FriendsI’m depressed. Or rather, my 1985 self is depressed. My diary today is a stark and rather maudlin list of the names of eight good friends I’m about to leave behind – probably forever*. I’m getting ready to go back to university in Hull, but more importantly – now that they have successfully launched me from the family nest – my parents are in the process of upping sticks and moving house from rural Norfolk to the bright lights of the Bavarian capital, Munich. Once they move, ‘going home’ will never be the same again.

The eight names are like a roll call of the lost.

Keep in touch, maybe? Send letters? Ridiculous. At 19, the very idea was embarrassing – and how did you put pub banter in writing anyway? The occasional phone call? No chance. No access to a phone and no money for calls either.

No, all is lost. Might as well forget them all now and be done with it.

Facebook: compare and contrast.

Life these days couldn’t be more different. Facebook and other social tools mean that losing contact is almost more difficult than maintaining it, and relationships can seemingly be sustained with much larger numbers of people. According to an April 2013 study by Stephen Wolfram,  the median number of friends per person on Facebook has now reached the dizzy heights of 342. This number varies with age of course, with younger users having substantially more ‘friends’ than those in older age groups.

The people we ‘friend’ on Facebook change with age too. Most of our friends in our younger years tend to be about our own age – then as we get older we start branching out a little. Wolfram also explains why it is that so many of our friends appear to have more friends than we do – a real world phenomenon called the friendship paradox.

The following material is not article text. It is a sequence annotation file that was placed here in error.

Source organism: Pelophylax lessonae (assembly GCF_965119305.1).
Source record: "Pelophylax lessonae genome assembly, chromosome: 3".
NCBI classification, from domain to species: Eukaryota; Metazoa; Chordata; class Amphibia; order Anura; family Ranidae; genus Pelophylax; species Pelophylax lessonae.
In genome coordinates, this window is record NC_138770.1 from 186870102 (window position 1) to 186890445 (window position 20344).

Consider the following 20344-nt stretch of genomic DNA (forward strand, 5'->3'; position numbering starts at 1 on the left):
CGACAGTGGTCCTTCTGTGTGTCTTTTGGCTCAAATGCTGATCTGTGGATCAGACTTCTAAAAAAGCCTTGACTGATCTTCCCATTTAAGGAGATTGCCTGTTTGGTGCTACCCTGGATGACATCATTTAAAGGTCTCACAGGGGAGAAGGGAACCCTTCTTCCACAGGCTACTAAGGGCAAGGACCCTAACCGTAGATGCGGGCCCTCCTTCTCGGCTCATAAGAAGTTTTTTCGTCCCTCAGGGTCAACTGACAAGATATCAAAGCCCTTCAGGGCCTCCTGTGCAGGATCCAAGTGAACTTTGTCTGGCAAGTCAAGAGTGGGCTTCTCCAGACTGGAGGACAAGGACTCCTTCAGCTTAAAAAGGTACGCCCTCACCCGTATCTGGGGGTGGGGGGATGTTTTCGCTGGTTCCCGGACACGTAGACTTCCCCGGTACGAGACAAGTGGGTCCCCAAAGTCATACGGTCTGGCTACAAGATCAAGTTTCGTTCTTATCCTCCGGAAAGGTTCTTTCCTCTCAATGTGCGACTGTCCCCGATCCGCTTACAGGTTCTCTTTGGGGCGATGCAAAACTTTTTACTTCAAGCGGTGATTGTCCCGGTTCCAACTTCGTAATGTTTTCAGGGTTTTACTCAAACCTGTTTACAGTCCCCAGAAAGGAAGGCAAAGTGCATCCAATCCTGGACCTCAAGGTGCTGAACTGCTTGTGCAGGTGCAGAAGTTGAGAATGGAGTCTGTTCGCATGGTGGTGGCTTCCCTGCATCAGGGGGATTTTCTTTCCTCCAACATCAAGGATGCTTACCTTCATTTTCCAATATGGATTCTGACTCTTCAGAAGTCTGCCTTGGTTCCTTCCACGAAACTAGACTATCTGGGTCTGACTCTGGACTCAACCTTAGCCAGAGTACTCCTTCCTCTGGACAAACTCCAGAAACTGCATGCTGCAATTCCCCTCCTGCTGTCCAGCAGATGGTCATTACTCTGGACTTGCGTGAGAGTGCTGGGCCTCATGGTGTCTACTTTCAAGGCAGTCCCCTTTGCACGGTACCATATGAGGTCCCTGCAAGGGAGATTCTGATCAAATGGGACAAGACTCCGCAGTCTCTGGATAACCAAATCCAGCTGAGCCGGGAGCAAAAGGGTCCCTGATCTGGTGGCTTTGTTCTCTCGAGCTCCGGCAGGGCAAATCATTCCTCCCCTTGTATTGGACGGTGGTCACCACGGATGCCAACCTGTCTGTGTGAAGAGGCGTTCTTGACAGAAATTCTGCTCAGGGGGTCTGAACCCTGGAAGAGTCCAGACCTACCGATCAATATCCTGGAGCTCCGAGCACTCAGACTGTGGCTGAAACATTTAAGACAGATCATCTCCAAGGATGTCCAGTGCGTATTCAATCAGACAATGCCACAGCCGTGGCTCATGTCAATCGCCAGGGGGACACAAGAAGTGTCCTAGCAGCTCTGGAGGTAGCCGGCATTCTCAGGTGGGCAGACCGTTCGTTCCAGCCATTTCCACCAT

Facebook even means people can make relatively intimate contact in anticipation of possible future friendship – say, hooking up online before going somewhere new – perfect for today’s university newbies.

It seems numbers of friends may be important for reasons other than notional popularity too – the more friends you have, the more money you’re allegedly likely to earn. In 2009, the BBC cited a 35-year study of 10,000 US students which suggested that the most financially comfortable in later life were those that had the most friends when they were at school. Each extra friend added a not insignificant 2% to their future salary.

Robin Dunbar

Robin Dunbar

But friendship surely isn’t a numbers game.  And is it really possible to have active friendships with the hundreds of contacts that Facebook encourages? Enter British anthropologist Robin Dunbar, who proposed a hard-wired limit to the number of people with whom we can maintain stable social relationships – an idea popularised as Dunbar’s number. The most oft-quoted Dunbar figure is around 150 – way below Wolfram’s median of about 400 friends for Facebook users in their early twenties.

The obvious conclusion is that what’s happening on Facebook (and elsewhere) isn’t friendship in its traditional sense, but a set of relationships built more loosely around values like mutual awareness and availability. As a result, it’s perhaps unsurprising that Facebook and (more effectively) Google+ have both introduced ways for us to group friends according to the kind of relationship we want to have with them. In other words, they’re facilitating their users’ retreat to something closer to Dunbar’s number.